Reaping the benefits of security flaws in the IoT

Security has always been a tough nut to crack when it comes to the Internet of Things.  Having things fully secured yet always connected to other devices is like trying to balance an egg on your head whilst in a heavy downpour.  From large-scale attacks like the Mirai Botnet attack last year to smaller breaches across various systems, it’s clear that there’s a widespread issue with securing these networks and devices appropriately.  Today’s biggest problem though is a new botnet called Reaper.

What is Reaper?

In a way, it’s the same as Mirai was.  It’s a malware that attacks and infects different IoT devices through their network and lays dormant… at least for now.  Once activated though, it can be used to DDoS damn near any website or service its creator wants.

The purpose of Reaper as of right now is a mystery.  What we do know is that it’s infected quite a few IoT devices already and is growing and ‘evolving’ faster than Mirai was able to.  The worst part of Reaper is that, thanks to its dormant state, knowing your device is infected is difficult.  It won’t run any differently and will seem perfectly fine.

What will happen if/when it’s activated?

To put it simply, your device will be under their control.  It’s not as scary as it sounds though.  Collecting a large number of devices like what Reaper’s doing is generally only used for one thing — DDoS attacks.  By using thousands or even millions of devices at once to constantly send information requests to a server, they can effectively shut it down.

If used like Mirai was, it can cause serious, widespread issues with all sorts of different services.  In Mirai’s case, it was able to affect Spotify, Twitter, and even Amazon.

How can Reaper be stopped?

Well, the biggest problem with Reaper is that it’s not just infecting devices through a single issue, but through at least nine security vulnerabilities.  Constant updates through security patches are the best and only way to counteract it at this time and even that will take time, giving Reaper more time to grow and infect.

On the positive side, Reaper isn’t aiming to infect every single device it can get its hands on.  According to research released last week, it’s less aggressive than Mirai was.  Reaper focuses on remaining under the radar of security tools.

Looking forward is equally as important as quelling this current attack, though.  Right now, devices are vulnerable and yet still they’re taken to market much too quickly.  Investing a little money in proper security for our networks could help to save thousands in patches and possibly even legal fees.

Reaper is definitely dangerous, but it’s just the latest in what could be a long line of copycats.

What happens if technology doesn’t keep up with the IoT?

The Internet of Things (IoT) is a very broad term.  I guess that’s to be expected when one of the terms used in the name is as generic as “stuff”, but there’s a good reason for that.  The IoT is more of an idea than an actual technology — the idea of connecting multiple devices through the use of sensors and the Cloud.  As an idea that’s currently being tested all around the globe in many different industries, one must wonder how successful it really is with our current level of technology.  If I were to give it a build, I’d call it Internet of Things Alpha right now.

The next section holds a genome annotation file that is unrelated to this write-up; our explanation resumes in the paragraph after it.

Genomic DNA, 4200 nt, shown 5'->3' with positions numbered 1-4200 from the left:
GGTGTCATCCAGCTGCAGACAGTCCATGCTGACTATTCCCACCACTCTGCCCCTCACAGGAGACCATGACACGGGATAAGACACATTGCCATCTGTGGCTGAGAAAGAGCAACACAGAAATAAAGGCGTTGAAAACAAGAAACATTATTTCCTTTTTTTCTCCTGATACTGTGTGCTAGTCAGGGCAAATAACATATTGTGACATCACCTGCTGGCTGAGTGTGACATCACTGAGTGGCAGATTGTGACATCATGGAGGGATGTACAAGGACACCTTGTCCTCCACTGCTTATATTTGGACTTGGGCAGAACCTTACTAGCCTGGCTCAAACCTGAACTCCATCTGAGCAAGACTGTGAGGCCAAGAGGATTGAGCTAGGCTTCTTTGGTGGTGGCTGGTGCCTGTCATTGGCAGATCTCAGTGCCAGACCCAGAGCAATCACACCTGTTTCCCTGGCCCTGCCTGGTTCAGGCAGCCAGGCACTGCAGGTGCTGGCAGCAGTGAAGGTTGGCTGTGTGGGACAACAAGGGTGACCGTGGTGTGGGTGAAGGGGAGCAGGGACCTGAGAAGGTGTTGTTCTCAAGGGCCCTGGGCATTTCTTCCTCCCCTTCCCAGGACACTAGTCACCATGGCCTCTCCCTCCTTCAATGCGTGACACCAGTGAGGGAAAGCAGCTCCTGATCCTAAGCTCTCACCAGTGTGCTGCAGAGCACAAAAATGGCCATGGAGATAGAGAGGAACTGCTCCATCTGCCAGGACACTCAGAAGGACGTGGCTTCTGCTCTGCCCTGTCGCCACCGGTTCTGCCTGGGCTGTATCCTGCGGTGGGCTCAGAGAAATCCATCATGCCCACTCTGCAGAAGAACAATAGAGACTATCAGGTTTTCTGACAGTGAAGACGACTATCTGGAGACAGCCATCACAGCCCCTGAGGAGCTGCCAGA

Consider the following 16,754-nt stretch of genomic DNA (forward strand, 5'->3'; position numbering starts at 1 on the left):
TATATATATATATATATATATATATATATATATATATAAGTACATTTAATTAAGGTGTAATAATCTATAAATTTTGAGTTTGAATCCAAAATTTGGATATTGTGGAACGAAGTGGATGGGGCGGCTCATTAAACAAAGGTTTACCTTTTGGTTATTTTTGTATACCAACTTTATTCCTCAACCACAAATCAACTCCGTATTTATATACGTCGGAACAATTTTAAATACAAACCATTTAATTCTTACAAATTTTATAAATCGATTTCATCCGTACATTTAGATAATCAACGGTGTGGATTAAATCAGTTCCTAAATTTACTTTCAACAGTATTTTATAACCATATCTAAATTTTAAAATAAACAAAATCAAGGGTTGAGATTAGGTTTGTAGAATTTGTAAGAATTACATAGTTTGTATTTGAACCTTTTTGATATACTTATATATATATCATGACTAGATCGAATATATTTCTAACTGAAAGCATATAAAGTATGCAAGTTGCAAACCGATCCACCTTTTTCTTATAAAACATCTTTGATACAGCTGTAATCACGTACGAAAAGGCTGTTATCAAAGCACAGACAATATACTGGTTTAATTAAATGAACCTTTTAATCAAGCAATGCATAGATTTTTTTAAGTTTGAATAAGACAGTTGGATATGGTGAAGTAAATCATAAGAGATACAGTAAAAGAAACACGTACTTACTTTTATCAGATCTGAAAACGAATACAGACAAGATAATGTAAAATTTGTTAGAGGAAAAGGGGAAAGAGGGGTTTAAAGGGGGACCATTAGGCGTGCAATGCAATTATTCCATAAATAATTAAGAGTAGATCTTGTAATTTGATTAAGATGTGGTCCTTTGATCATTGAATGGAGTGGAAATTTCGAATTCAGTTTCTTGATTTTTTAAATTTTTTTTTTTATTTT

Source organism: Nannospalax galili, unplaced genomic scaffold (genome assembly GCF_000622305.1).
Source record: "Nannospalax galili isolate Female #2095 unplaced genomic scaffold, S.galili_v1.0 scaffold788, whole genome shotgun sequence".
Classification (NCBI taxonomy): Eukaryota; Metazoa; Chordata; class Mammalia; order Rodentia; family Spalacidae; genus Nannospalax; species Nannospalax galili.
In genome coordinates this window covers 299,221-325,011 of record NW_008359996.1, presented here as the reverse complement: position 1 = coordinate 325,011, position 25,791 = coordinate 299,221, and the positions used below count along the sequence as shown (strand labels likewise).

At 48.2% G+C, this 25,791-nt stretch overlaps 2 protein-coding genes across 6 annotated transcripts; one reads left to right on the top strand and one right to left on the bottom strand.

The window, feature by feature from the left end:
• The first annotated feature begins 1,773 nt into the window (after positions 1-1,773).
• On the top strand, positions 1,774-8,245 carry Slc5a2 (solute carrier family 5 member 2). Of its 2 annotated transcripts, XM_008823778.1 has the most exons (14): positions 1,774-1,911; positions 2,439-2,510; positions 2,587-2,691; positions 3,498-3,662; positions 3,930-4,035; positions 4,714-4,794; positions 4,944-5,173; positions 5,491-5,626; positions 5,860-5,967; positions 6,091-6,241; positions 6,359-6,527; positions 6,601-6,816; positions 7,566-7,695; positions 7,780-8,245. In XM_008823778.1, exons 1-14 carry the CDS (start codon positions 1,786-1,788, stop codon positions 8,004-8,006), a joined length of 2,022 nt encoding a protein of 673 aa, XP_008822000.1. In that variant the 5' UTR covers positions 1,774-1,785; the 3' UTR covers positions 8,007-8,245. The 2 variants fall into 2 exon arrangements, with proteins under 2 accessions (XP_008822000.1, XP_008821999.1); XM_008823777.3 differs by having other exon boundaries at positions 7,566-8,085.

Why are we in the “Alpha” phase still?

Alpha is used to describe the earliest workable build.  It’s definitely not ready for release and has a lot of testing and improvements still to be made.  Now, before you go thinking this is the Internet of Things fault, it isn’t.  Believe it or not, our tech just isn’t keeping up well with everything the IoT can be.

The best example of this is a recent trend — the little smartbox listening systems like the Echo.  Last year, a colleague of mine bought one with every expectation that this little device would save a few minutes each day by checking bus times, setting calendar reminders, and even doing the odd “googling” when she needed it.  At first, it worked pretty well!  It did the tasks she needed and she was satisfied.  Today, she’s selling it.

When I asked why, as I’d thought it was working great for her, she said she just never really used it except to check bus times.  The reason she gave was because she had to keep asking the same thing to get a result.  It rarely understood her.  It’s no fault of the IoT here that the Echo, but the technology around it.  Even though the device had the capability to do what the user wanted, it just couldn’t understand.

What’s working in the IoT, then?

Simple is better.  Currently the biggest successes within IoT-enabled systems are the less complex devices.  These include things like baby monitors, thermostats, locks, and various production-assisting systems in companies.  They work well because they’re building on technology we’ve been using for decades over technology we’re still developing and improving upon.

Don’t get me wrong, newer tech can definitely still be useful, but when it comes to the IoT, there’s a lot left to be developed and going to far too fast might just come back to bite a smaller company in the end.

The truth of the matter is that the IoT is already proven.  It’s a system that works and has many benefits in the years to come, but we need to focus equally on developing our other technology along with the IoT.  All the sensors in the world won’t help if your device thinks you’re saying “sandwich” rather than “search for”.